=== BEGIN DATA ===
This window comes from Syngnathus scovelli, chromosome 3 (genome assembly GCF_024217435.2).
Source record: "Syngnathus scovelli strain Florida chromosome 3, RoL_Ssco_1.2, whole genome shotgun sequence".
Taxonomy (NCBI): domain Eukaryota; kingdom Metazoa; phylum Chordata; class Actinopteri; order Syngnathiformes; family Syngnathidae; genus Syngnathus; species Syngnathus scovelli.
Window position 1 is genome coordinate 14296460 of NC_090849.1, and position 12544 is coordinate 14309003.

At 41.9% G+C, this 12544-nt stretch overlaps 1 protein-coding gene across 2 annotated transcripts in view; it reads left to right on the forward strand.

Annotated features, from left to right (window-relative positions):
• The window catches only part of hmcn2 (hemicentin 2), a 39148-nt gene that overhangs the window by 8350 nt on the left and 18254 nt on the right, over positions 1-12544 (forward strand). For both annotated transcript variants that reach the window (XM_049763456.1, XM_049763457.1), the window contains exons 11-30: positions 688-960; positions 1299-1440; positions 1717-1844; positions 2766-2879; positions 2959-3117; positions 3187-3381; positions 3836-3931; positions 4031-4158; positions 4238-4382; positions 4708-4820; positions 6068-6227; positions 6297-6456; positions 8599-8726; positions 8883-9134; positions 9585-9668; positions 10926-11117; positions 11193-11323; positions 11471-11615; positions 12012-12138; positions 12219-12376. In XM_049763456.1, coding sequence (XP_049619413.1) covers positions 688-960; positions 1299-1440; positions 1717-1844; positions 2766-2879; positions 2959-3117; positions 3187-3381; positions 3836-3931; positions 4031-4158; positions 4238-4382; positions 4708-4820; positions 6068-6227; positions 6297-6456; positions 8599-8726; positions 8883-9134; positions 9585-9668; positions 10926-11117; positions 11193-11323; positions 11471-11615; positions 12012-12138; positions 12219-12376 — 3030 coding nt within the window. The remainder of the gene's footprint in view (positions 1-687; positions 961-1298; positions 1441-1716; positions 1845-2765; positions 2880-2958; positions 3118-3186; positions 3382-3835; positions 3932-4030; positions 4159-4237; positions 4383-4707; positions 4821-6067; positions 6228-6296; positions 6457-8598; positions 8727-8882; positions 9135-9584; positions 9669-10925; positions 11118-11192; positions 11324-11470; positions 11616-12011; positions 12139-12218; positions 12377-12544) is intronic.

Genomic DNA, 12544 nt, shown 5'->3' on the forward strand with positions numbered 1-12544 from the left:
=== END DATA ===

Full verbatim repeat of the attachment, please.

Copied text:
This window comes from Syngnathus scovelli, chromosome 3 (genome assembly GCF_024217435.2).
Source record: "Syngnathus scovelli strain Florida chromosome 3, RoL_Ssco_1.2, whole genome shotgun sequence".
Taxonomy (NCBI): domain Eukaryota; kingdom Metazoa; phylum Chordata; class Actinopteri; order Syngnathiformes; family Syngnathidae; genus Syngnathus; species Syngnathus scovelli.
Window position 1 is genome coordinate 14296460 of NC_090849.1, and position 12544 is coordinate 14309003.

At 41.9% G+C, this 12544-nt stretch overlaps 1 protein-coding gene across 2 annotated transcripts in view; it reads left to right on the forward strand.

Annotated features, from left to right (window-relative positions):
• The window catches only part of hmcn2 (hemicentin 2), a 39148-nt gene that overhangs the window by 8350 nt on the left and 18254 nt on the right, over positions 1-12544 (forward strand). For both annotated transcript variants that reach the window (XM_049763456.1, XM_049763457.1), the window contains exons 11-30: positions 688-960; positions 1299-1440; positions 1717-1844; positions 2766-2879; positions 2959-3117; positions 3187-3381; positions 3836-3931; positions 4031-4158; positions 4238-4382; positions 4708-4820; positions 6068-6227; positions 6297-6456; positions 8599-8726; positions 8883-9134; positions 9585-9668; positions 10926-11117; positions 11193-11323; positions 11471-11615; positions 12012-12138; positions 12219-12376. In XM_049763456.1, coding sequence (XP_049619413.1) covers positions 688-960; positions 1299-1440; positions 1717-1844; positions 2766-2879; positions 2959-3117; positions 3187-3381; positions 3836-3931; positions 4031-4158; positions 4238-4382; positions 4708-4820; positions 6068-6227; positions 6297-6456; positions 8599-8726; positions 8883-9134; positions 9585-9668; positions 10926-11117; positions 11193-11323; positions 11471-11615; positions 12012-12138; positions 12219-12376 — 3030 coding nt within the window. The remainder of the gene's footprint in view (positions 1-687; positions 961-1298; positions 1441-1716; positions 1845-2765; positions 2880-2958; positions 3118-3186; positions 3382-3835; positions 3932-4030; positions 4159-4237; positions 4383-4707; positions 4821-6067; positions 6228-6296; positions 6457-8598; positions 8727-8882; positions 9135-9584; positions 9669-10925; positions 11118-11192; positions 11324-11470; positions 11616-12011; positions 12139-12218; positions 12377-12544) is intronic.

Genomic DNA, 12544 nt, shown 5'->3' on the forward strand with positions numbered 1-12544 from the left: